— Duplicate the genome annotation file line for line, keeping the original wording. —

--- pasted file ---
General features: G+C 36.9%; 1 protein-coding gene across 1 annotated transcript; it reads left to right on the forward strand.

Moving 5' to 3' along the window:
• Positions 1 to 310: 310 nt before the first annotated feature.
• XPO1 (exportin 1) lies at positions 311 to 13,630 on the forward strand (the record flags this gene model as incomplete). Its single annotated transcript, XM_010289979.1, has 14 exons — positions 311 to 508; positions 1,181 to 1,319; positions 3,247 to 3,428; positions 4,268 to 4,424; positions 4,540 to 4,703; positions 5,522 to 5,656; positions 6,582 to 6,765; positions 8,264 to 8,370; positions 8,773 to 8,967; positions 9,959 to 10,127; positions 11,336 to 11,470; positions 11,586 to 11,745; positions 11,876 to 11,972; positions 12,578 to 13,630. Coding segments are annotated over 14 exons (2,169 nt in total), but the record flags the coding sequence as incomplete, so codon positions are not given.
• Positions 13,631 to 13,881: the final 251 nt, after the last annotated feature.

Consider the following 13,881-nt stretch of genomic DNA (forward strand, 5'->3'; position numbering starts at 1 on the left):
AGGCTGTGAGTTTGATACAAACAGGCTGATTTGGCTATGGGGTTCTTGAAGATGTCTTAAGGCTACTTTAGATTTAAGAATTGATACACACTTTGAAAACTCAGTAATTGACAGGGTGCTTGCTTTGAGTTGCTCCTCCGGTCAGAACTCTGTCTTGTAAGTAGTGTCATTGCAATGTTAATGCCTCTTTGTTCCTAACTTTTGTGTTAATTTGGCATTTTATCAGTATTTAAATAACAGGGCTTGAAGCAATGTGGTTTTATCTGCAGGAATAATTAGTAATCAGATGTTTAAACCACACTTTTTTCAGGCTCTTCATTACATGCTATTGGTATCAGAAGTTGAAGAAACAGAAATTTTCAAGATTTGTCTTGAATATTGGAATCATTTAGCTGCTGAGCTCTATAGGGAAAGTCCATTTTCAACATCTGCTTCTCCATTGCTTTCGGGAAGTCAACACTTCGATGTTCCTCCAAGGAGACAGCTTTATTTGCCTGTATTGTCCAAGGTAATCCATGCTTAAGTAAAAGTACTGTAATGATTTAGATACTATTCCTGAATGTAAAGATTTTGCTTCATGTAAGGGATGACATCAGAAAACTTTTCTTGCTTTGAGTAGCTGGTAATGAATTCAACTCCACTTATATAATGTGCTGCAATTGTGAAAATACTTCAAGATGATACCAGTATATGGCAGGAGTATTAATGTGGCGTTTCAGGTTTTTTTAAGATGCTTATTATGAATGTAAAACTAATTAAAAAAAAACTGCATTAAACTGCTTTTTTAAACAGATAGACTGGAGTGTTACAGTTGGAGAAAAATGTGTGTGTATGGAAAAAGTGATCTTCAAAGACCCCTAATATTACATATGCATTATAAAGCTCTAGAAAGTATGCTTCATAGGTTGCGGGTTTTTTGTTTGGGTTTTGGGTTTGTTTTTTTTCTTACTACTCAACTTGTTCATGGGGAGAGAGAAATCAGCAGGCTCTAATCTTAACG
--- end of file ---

General features: G+C 36.9%; 1 protein-coding gene across 1 annotated transcript; it reads left to right on the forward strand.

Moving 5' to 3' along the window:
• Positions 1 to 310: 310 nt before the first annotated feature.
• XPO1 (exportin 1) lies at positions 311 to 13,630 on the forward strand (the record flags this gene model as incomplete). Its single annotated transcript, XM_010289979.1, has 14 exons — positions 311 to 508; positions 1,181 to 1,319; positions 3,247 to 3,428; positions 4,268 to 4,424; positions 4,540 to 4,703; positions 5,522 to 5,656; positions 6,582 to 6,765; positions 8,264 to 8,370; positions 8,773 to 8,967; positions 9,959 to 10,127; positions 11,336 to 11,470; positions 11,586 to 11,745; positions 11,876 to 11,972; positions 12,578 to 13,630. Coding segments are annotated over 14 exons (2,169 nt in total), but the record flags the coding sequence as incomplete, so codon positions are not given.
• Positions 13,631 to 13,881: the final 251 nt, after the last annotated feature.

Consider the following 13,881-nt stretch of genomic DNA (forward strand, 5'->3'; position numbering starts at 1 on the left):
AGGCTGTGAGTTTGATACAAACAGGCTGATTTGGCTATGGGGTTCTTGAAGATGTCTTAAGGCTACTTTAGATTTAAGAATTGATACACACTTTGAAAACTCAGTAATTGACAGGGTGCTTGCTTTGAGTTGCTCCTCCGGTCAGAACTCTGTCTTGTAAGTAGTGTCATTGCAATGTTAATGCCTCTTTGTTCCTAACTTTTGTGTTAATTTGGCATTTTATCAGTATTTAAATAACAGGGCTTGAAGCAATGTGGTTTTATCTGCAGGAATAATTAGTAATCAGATGTTTAAACCACACTTTTTTCAGGCTCTTCATTACATGCTATTGGTATCAGAAGTTGAAGAAACAGAAATTTTCAAGATTTGTCTTGAATATTGGAATCATTTAGCTGCTGAGCTCTATAGGGAAAGTCCATTTTCAACATCTGCTTCTCCATTGCTTTCGGGAAGTCAACACTTCGATGTTCCTCCAAGGAGACAGCTTTATTTGCCTGTATTGTCCAAGGTAATCCATGCTTAAGTAAAAGTACTGTAATGATTTAGATACTATTCCTGAATGTAAAGATTTTGCTTCATGTAAGGGATGACATCAGAAAACTTTTCTTGCTTTGAGTAGCTGGTAATGAATTCAACTCCACTTATATAATGTGCTGCAATTGTGAAAATACTTCAAGATGATACCAGTATATGGCAGGAGTATTAATGTGGCGTTTCAGGTTTTTTTAAGATGCTTATTATGAATGTAAAACTAATTAAAAAAAAACTGCATTAAACTGCTTTTTTAAACAGATAGACTGGAGTGTTACAGTTGGAGAAAAATGTGTGTGTATGGAAAAAGTGATCTTCAAAGACCCCTAATATTACATATGCATTATAAAGCTCTAGAAAGTATGCTTCATAGGTTGCGGGTTTTTTGTTTGGGTTTTGGGTTTGTTTTTTTTCTTACTACTCAACTTGTTCATGGGGAGAGAGAAATCAGCAGGCTCTAATCTTAACG